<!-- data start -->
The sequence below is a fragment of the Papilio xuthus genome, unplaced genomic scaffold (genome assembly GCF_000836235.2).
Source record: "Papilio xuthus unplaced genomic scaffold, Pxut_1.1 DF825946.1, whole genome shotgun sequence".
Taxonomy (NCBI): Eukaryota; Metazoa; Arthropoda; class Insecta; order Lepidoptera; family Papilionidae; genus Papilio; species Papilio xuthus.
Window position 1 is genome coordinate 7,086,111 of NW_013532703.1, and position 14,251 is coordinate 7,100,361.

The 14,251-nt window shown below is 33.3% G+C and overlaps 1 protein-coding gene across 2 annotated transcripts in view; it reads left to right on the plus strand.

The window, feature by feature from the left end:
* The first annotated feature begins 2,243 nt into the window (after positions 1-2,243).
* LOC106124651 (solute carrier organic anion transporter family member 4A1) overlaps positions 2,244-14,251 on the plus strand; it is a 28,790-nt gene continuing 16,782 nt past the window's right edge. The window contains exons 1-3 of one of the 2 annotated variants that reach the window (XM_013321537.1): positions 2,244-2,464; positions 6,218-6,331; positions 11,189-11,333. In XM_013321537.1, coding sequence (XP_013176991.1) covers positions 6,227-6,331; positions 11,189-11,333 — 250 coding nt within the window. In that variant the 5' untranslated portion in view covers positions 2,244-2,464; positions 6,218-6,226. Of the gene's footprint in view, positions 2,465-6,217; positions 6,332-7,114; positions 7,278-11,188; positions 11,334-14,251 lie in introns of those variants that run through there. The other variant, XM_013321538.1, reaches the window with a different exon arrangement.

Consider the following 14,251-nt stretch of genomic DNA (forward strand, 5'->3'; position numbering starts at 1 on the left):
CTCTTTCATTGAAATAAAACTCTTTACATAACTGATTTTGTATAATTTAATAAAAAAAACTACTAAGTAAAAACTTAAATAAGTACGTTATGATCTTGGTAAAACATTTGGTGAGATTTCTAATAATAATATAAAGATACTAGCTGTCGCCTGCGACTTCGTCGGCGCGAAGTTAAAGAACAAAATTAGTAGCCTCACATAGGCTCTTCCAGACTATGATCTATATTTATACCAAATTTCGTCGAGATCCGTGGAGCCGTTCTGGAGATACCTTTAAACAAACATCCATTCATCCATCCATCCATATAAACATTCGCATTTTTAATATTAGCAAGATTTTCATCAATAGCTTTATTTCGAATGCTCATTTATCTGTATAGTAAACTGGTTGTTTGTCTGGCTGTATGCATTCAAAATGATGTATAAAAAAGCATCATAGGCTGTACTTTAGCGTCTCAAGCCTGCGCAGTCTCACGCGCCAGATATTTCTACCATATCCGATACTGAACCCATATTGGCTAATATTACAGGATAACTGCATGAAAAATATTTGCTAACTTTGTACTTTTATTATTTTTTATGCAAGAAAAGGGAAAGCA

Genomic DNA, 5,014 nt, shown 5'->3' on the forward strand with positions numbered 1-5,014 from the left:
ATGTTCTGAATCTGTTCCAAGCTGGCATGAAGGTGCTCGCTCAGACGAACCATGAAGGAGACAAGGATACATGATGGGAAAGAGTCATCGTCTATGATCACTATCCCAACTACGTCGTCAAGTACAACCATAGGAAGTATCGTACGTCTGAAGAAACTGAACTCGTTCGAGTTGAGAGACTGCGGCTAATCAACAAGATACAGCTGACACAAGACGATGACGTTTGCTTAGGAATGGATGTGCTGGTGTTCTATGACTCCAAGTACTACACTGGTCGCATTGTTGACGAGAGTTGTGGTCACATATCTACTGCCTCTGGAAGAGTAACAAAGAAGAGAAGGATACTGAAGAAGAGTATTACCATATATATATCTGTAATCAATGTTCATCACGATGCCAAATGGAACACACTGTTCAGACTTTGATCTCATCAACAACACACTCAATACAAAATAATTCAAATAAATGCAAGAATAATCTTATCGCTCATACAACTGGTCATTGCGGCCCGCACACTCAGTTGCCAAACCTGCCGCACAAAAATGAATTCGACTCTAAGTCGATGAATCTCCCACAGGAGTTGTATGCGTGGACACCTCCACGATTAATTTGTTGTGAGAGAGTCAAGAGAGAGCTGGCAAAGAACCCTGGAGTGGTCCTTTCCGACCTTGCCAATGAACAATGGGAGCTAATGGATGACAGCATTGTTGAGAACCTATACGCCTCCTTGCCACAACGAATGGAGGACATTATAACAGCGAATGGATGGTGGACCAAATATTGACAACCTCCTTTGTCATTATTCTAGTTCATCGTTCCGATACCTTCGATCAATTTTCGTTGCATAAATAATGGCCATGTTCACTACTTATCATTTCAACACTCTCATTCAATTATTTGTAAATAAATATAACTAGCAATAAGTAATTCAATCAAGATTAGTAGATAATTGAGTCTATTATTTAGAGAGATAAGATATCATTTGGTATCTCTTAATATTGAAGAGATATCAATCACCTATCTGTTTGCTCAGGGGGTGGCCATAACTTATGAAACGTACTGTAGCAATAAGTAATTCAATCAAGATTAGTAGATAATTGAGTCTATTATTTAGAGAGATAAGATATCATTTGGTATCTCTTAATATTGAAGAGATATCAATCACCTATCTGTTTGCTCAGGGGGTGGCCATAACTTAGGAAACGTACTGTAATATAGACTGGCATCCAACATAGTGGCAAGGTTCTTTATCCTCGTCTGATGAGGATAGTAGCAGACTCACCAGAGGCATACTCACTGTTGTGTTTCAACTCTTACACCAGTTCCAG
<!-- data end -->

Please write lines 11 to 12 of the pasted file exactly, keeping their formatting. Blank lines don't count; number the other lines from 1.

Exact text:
Genomic DNA, 5,014 nt, shown 5'->3' on the forward strand with positions numbered 1-5,014 from the left:
ATGTTCTGAATCTGTTCCAAGCTGGCATGAAGGTGCTCGCTCAGACGAACCATGAAGGAGACAAGGATACATGATGGGAAAGAGTCATCGTCTATGATCACTATCCCAACTACGTCGTCAAGTACAACCATAGGAAGTATCGTACGTCTGAAGAAACTGAACTCGTTCGAGTTGAGAGACTGCGGCTAATCAACAAGATACAGCTGACACAAGACGATGACGTTTGCTTAGGAATGGATGTGCTGGTGTTCTATGACTCCAAGTACTACACTGGTCGCATTGTTGACGAGAGTTGTGGTCACATATCTACTGCCTCTGGAAGAGTAACAAAGAAGAGAAGGATACTGAAGAAGAGTATTACCATATATATATCTGTAATCAATGTTCATCACGATGCCAAATGGAACACACTGTTCAGACTTTGATCTCATCAACAACACACTCAATACAAAATAATTCAAATAAATGCAAGAATAATCTTATCGCTCATACAACTGGTCATTGCGGCCCGCACACTCAGTTGCCAAACCTGCCGCACAAAAATGAATTCGACTCTAAGTCGATGAATCTCCCACAGGAGTTGTATGCGTGGACACCTCCACGATTAATTTGTTGTGAGAGAGTCAAGAGAGAGCTGGCAAAGAACCCTGGAGTGGTCCTTTCCGACCTTGCCAATGAACAATGGGAGCTAATGGATGACAGCATTGTTGAGAACCTATACGCCTCCTTGCCACAACGAATGGAGGACATTATAACAGCGAATGGATGGTGGACCAAATATTGACAACCTCCTTTGTCATTATTCTAGTTCATCGTTCCGATACCTTCGATCAATTTTCGTTGCATAAATAATGGCCATGTTCACTACTTATCATTTCAACACTCTCATTCAATTATTTGTAAATAAATATAACTAGCAATAAGTAATTCAATCAAGATTAGTAGATAATTGAGTCTATTATTTAGAGAGATAAGATATCATTTGGTATCTCTTAATATTGAAGAGATATCAATCACCTATCTGTTTGCTCAGGGGGTGGCCATAACTTATGAAACGTACTGTAGCAATAAGTAATTCAATCAAGATTAGTAGATAATTGAGTCTATTATTTAGAGAGATAAGATATCATTTGGTATCTCTTAATATTGAAGAGATATCAATCACCTATCTGTTTGCTCAGGGGGTGGCCATAACTTAGGAAACGTACTGTAATATAGACTGGCATCCAACATAGTGGCAAGGTTCTTTATCCTCGTCTGATGAGGATAGTAGCAGACTCACCAGAGGCATACTCACTGTTGTGTTTCAACTCTTACACCAGTTCCAG